EI “Generosity” and Unemployment
The Spring, 2009 issue of the Oxford Review of Economic Policy contains a useful and interesting piece which convincingly rebuts the often cited and assumed link between Unemployment Insurance “generosity” and higher unemployment due to alleged disincentives to work. You’ll have to pay for the full article, I’m afraid, but here is the abstract.
Unemployment compensation and high European unemployment: a reassessment with new benefit indicators
David R. Howell*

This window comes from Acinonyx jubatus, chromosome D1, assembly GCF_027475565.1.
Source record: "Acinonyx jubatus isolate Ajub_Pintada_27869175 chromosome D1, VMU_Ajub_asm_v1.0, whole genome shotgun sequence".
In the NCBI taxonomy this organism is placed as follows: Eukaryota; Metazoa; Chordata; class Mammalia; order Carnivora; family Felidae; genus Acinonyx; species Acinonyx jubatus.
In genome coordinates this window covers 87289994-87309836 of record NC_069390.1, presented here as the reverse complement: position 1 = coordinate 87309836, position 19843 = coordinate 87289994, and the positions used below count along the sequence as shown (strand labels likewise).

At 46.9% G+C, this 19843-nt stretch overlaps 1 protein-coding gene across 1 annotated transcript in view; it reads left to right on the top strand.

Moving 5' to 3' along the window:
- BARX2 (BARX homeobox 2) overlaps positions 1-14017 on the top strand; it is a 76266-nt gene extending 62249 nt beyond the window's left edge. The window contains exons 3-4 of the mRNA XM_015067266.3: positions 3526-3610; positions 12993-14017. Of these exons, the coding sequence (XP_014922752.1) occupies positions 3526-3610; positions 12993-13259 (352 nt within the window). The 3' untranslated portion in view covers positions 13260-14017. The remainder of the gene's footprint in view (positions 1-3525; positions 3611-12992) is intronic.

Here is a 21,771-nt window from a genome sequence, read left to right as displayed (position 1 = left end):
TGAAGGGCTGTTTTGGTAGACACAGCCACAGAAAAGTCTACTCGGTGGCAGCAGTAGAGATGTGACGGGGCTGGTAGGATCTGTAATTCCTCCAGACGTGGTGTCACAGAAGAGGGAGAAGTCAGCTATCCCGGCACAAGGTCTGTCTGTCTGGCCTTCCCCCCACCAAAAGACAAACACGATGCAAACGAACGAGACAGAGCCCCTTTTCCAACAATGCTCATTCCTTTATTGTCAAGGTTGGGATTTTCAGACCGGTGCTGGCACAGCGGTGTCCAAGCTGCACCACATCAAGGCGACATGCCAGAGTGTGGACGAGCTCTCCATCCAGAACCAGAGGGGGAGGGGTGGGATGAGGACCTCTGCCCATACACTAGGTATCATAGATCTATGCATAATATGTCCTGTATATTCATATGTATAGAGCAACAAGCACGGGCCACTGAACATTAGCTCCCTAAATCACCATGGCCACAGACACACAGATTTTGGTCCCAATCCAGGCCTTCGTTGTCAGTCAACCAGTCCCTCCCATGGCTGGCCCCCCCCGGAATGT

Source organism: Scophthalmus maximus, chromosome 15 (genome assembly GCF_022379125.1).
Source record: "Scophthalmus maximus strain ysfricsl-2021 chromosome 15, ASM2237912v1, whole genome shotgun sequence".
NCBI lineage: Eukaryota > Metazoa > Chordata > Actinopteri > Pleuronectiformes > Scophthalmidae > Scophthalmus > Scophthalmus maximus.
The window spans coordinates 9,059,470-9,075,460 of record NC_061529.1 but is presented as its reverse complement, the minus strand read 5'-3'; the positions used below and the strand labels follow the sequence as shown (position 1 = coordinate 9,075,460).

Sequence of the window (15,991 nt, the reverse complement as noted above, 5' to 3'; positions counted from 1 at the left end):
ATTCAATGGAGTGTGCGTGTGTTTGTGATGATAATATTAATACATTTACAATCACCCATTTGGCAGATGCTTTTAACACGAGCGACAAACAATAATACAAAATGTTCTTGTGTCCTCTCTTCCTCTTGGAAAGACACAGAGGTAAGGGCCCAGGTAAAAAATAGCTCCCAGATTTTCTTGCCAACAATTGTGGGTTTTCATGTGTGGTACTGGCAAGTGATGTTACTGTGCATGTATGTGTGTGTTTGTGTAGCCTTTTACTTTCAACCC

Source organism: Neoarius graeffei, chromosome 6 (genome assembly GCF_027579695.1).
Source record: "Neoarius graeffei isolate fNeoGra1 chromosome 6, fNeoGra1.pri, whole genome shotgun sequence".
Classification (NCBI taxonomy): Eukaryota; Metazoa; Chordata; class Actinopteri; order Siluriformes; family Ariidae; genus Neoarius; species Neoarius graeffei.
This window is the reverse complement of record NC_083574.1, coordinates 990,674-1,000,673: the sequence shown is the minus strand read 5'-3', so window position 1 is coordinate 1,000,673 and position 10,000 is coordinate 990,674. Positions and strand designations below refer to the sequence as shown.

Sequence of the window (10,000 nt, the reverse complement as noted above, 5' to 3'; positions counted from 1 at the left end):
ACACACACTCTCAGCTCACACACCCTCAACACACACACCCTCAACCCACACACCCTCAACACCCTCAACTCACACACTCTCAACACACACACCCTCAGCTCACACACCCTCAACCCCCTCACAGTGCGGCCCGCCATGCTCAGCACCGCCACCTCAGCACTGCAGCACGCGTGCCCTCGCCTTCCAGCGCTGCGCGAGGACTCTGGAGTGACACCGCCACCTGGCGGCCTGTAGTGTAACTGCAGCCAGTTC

“Generous unemployment benefits lie at the heart of the conventional explanation for persistent high unemployment. The effects of benefit generosity on work incentives are more ambiguous in a broader behavioural framework in which workers get substantial disutility from unemployment (given income) and know that unemployment has scarring effects in the future. The micro evidence suggests modest effects of changes in generosity, but there are reasons to doubt that the impacts on national unemployment rates are consequential. The empirical case for the orthodox prediction comes from cross-country regressions on the OECD’s gross replacement rate (GRR), but the published evidence is mixed, and we find little support in the pattern of annual changes in the GRR and the unemployment rate for OECD countries over the last three decades. We take advantage of new and much improved net replacement indicators from the OECD, which show little correlation with either the GRRs or with unemployment and employment rates. We conclude that the available evidence does not offer compelling support for the conventional view.”